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In West Van, NDP hopes to avoid déjà vu — again
She’s just out of an eight-hour all-candidates boot camp, but Terry Platt is no newcomer to politics for North Shore New Democrats.
The 56-year-old BC Ferries worker is now prepping for her third run at incumbent BC Liberal MLA Ralph Sultan, who has held the West Vancouver-Capilano riding seat since 2001.
With the May 2013 election now less than six months away, Platt finds herself the senior B.C. NDP candidate for the North Shore, but has yet to hold a seat.
This proud Luddite and animal lover recently sat down with The Outlook in her rented West Van home to discuss, among other things, her conspicuous lack of an online presence or social media strategy in the run-up to 2013.
Despite eight years of politicking with the NDP — including one federal run for MP in 2011 — there is surprisingly little public information out there about Platt, who prefers to live her life offline.
And while that lack of a social media presence may seem a liability for some party bosses who are forever looking for new ways to connect candidates with constituents, Platt says for those doing the candidate vetting for the New Democrats, it was a non-issue.
“I have no Facebook, I have no Twitter, I have nothing,” says the West Van-Cap contender, whose candidacy so far amounts to nothing more than a Nov. 4 announcement.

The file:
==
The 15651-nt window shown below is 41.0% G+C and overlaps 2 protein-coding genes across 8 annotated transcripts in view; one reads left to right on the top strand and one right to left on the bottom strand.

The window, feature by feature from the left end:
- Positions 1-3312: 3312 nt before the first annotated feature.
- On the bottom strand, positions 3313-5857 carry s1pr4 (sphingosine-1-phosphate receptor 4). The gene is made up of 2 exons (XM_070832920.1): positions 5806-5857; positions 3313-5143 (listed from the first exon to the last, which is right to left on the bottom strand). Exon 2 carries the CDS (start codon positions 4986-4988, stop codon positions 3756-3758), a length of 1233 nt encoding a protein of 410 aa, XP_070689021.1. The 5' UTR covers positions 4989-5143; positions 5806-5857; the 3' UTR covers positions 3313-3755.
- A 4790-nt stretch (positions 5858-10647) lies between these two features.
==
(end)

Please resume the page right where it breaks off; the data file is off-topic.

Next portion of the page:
“I have better things to do than checking up on my Facebook account or checking up on my Twitter,” she adds. “I have a life.”
And it’s a life largely structured around shift work — eight days on, four days off — at a job she’s held as a ferries customer service attendant for almost seven years.
Working the route between Horseshoe Bay and Nanaimo, Platt says it’s a tough and often thankless job. But she refers to her colleagues as family and insists the worst day out on the waves is still better than the best day in any office.
“And I worked 30 years in offices,” she adds, sitting at her kitchen table.
Overhead hangs a portrait of Robert Baden-Powell, the early 1900s founder of what would become the international Scouting Movement.
“That is my man, that is my hero,” Platt says, looking on admiringly at the reproduced painting.
Platt credits ‘her man’ — for whom the North Shore’s popular Baden-Powell Trail is named — and his work in building Boy Scouts and Girl Guides globally, with teaching her a personal motto: “Be useful.”
It’s an attitude and a will to action that Platt says she brings to everything she does; and serving her constituents in Victoria would be no different.
“I am angry with the way things are being handled here politically,” Platt says, citing the recent use of B.C. taxpayer dollars to purchase a series of promotional government advertisements for radio and television.
“It’s a real shame.”
Platt also cites as issues that should be of urgent political concern to all West Van voters the recent devaluing of the BC Ferries terminal at Horseshoe Bay — a move which could collectively cost West Van homeowners hundreds of thousands of property-tax dollars.
She also laments the threatened downgrading and possible cancellation of some BC Ferries services in an effort to save money in the face of mounting operating costs.
“When there’s talk of cutting these routes, these are British Columbians we are talking about,” Platt says, as if chastising Victoria from her kitchen table. “Also, these are Canadian communities. It’s time for the federal government to come up to the plate too and to do their share.”